I recommend you use, for this recipe, an unfrozen roll of phyllo pastry, which - as far as I know - is stocked only by Woolies.  The frozen variety available in other supermarkets is good, but the sheets do tend to stick together and then rip when you pull them apart, which is an annoyance when you're in a hurry.

If you'd like to add some extra crunch, sprinkle some very finely chopped nuts - toasted almonds, say - between the layers of phyllo.  And, if you're watching your calories, use a can of good olive-oil spray to apply a fine mist over the pastry sheets. This won't be as delicious as melted butter, but it will do, and I promise the tartlets won't taste of olives.

I haven't given you exact quantities for sugar, cinnamon and butter here - this is up to you.  But go easy on the softened butter. Cinnamon is also best used in whispers.

If this recipe appeals to you, here are some more phyllo-pastry finger foods you can make in a jiffy:

Baby Apple & Cinnamon Phyllo Tartlets 

2 tins baby apples, drained of their syrup
6 sheets phyllo pastry, fresh if possible, or thawed overnight in the fridge if frozen
caster sugar
a little cinnamon
unsalted butter, softened
toasted flaked almonds, or other nuts of your choice, very finely chopped
icing sugar, for dusting

Heat your oven to 170º C, fan on, or 180 ºC, fan off.  Unroll the phyllo pastry and remove one sheet.  Place this on a large board or your kitchen counter. Cover the remaining sheets with a slightly damp tea towel to prevent them from drying out.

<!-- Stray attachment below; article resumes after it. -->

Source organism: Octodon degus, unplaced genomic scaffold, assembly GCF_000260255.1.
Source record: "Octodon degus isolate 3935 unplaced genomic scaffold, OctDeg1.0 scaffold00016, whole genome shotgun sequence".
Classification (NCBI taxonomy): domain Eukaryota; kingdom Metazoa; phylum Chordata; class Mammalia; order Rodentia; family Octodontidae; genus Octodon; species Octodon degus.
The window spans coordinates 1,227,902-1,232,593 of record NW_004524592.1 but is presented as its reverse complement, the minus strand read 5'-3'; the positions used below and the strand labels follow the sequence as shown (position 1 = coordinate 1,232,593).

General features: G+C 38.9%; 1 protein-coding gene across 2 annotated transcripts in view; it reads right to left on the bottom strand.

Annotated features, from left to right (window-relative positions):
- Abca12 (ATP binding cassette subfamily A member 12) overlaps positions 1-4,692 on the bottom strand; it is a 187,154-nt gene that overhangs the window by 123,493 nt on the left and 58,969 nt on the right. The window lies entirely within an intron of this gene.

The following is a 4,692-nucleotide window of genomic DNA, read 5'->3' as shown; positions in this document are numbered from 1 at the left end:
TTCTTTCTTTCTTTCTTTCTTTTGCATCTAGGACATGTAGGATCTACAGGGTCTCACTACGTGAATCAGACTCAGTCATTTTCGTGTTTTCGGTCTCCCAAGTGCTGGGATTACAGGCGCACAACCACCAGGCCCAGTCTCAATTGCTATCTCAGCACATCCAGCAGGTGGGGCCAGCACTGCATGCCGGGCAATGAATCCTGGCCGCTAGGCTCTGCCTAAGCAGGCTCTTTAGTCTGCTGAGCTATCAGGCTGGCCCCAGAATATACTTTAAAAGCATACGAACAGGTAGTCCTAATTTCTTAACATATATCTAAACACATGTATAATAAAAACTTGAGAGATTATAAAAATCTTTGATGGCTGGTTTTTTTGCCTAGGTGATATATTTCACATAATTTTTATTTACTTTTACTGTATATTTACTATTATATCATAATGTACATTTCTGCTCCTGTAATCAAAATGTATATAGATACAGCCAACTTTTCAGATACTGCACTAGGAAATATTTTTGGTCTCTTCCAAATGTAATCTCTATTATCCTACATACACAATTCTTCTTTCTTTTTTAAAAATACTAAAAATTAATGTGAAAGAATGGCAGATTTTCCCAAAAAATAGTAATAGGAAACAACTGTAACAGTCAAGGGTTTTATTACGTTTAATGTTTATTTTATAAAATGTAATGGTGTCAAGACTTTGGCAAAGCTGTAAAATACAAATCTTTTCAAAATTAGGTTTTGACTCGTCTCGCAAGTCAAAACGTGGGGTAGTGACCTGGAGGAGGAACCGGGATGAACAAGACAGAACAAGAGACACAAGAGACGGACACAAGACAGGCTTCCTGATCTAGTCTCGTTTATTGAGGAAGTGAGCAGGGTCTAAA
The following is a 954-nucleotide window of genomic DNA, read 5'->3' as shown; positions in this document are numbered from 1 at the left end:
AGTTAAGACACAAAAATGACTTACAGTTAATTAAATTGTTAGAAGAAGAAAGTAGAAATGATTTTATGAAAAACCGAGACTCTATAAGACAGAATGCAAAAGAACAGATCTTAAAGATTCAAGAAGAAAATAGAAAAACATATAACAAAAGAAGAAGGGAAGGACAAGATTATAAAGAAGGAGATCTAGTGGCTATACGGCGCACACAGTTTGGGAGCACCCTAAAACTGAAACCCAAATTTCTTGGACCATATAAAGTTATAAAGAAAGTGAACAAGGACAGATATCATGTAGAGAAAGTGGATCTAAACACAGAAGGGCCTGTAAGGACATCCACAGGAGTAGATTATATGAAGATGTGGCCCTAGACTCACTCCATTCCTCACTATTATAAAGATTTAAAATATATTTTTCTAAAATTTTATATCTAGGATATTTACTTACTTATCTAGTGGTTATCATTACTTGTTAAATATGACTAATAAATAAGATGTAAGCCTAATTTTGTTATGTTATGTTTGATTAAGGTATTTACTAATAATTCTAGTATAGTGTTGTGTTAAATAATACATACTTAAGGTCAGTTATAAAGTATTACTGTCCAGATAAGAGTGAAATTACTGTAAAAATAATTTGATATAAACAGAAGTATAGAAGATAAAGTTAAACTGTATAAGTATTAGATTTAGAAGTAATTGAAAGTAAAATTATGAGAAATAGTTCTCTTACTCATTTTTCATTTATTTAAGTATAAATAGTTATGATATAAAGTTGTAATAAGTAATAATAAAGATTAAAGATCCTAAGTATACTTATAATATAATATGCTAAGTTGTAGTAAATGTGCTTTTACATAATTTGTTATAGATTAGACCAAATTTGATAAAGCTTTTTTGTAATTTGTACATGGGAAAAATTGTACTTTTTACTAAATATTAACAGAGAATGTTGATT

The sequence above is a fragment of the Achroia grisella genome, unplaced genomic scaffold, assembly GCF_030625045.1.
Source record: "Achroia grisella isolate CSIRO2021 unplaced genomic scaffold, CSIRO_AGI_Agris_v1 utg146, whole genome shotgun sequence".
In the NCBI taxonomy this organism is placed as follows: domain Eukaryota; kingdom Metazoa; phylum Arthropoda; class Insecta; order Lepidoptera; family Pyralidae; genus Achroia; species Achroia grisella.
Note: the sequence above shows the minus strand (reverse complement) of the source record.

Melt a few tablespoons of butter in the microwave, or on the stove, and brush a thin film all over the top of the pastry sheet.  Lightly dust the sheet with caster sugar and a suggestion of cinnamon. If you are using finely chopped nuts, sprinkle them over top.

Place another sheet of phyllo on top of the first one, and repeat the steps with this and the third sheet of pastry.  Now, using a sharp cookie cutter and some firm pressure, stamp right through all three layers to cut out as many neat circles as you can fit into the stack of pastry. The size of the cookie cutter depends on how large the baby apples are, and you will need one that is large enough to allow the pastry circles to come up to about two-thirds of the way up the apples' girth once wrapped (see picture, above).  If you don't have a cookie cutter of the right size, use the rim of a large drinking glass, and cut around the circumference with the tip of a very sharp knife.